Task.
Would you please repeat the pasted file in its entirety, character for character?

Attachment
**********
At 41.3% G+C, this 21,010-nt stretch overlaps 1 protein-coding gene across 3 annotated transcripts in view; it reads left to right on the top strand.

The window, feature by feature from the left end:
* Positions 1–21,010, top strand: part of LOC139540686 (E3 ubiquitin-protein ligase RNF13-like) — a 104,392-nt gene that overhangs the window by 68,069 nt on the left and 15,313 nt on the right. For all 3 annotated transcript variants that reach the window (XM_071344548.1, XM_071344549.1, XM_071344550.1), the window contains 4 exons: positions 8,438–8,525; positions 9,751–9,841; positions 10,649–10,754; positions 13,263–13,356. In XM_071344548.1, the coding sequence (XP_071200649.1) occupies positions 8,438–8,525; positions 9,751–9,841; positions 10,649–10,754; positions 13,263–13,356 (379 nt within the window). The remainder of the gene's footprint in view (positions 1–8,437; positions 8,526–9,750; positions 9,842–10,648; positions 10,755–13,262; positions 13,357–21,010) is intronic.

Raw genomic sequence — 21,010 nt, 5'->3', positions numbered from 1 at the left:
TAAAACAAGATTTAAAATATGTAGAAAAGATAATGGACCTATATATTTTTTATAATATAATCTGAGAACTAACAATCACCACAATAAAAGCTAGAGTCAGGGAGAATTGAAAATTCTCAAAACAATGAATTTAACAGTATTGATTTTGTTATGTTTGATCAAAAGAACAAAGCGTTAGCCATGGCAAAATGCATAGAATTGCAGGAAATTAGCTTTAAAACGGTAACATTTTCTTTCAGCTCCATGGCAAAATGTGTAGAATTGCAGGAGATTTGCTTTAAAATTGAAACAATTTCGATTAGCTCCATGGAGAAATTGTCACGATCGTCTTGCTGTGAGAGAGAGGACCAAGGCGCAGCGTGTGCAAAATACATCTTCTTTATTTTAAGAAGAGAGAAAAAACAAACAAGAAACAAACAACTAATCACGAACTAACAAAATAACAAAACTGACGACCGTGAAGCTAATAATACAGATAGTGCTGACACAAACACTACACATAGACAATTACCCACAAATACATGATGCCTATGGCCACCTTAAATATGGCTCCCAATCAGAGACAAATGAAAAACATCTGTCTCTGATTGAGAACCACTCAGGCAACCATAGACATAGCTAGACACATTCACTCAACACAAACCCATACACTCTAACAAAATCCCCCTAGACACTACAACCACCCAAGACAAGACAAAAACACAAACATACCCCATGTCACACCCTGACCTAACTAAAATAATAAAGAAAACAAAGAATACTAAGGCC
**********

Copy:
At 41.3% G+C, this 21,010-nt stretch overlaps 1 protein-coding gene across 3 annotated transcripts in view; it reads left to right on the top strand.

The window, feature by feature from the left end:
* Positions 1–21,010, top strand: part of LOC139540686 (E3 ubiquitin-protein ligase RNF13-like) — a 104,392-nt gene that overhangs the window by 68,069 nt on the left and 15,313 nt on the right. For all 3 annotated transcript variants that reach the window (XM_071344548.1, XM_071344549.1, XM_071344550.1), the window contains 4 exons: positions 8,438–8,525; positions 9,751–9,841; positions 10,649–10,754; positions 13,263–13,356. In XM_071344548.1, the coding sequence (XP_071200649.1) occupies positions 8,438–8,525; positions 9,751–9,841; positions 10,649–10,754; positions 13,263–13,356 (379 nt within the window). The remainder of the gene's footprint in view (positions 1–8,437; positions 8,526–9,750; positions 9,842–10,648; positions 10,755–13,262; positions 13,357–21,010) is intronic.

Raw genomic sequence — 21,010 nt, 5'->3', positions numbered from 1 at the left:
TAAAACAAGATTTAAAATATGTAGAAAAGATAATGGACCTATATATTTTTTATAATATAATCTGAGAACTAACAATCACCACAATAAAAGCTAGAGTCAGGGAGAATTGAAAATTCTCAAAACAATGAATTTAACAGTATTGATTTTGTTATGTTTGATCAAAAGAACAAAGCGTTAGCCATGGCAAAATGCATAGAATTGCAGGAAATTAGCTTTAAAACGGTAACATTTTCTTTCAGCTCCATGGCAAAATGTGTAGAATTGCAGGAGATTTGCTTTAAAATTGAAACAATTTCGATTAGCTCCATGGAGAAATTGTCACGATCGTCTTGCTGTGAGAGAGAGGACCAAGGCGCAGCGTGTGCAAAATACATCTTCTTTATTTTAAGAAGAGAGAAAAAACAAACAAGAAACAAACAACTAATCACGAACTAACAAAATAACAAAACTGACGACCGTGAAGCTAATAATACAGATAGTGCTGACACAAACACTACACATAGACAATTACCCACAAATACATGATGCCTATGGCCACCTTAAATATGGCTCCCAATCAGAGACAAATGAAAAACATCTGTCTCTGATTGAGAACCACTCAGGCAACCATAGACATAGCTAGACACATTCACTCAACACAAACCCATACACTCTAACAAAATCCCCCTAGACACTACAACCACCCAAGACAAGACAAAAACACAAACATACCCCATGTCACACCCTGACCTAACTAAAATAATAAAGAAAACAAAGAATACTAAGGCC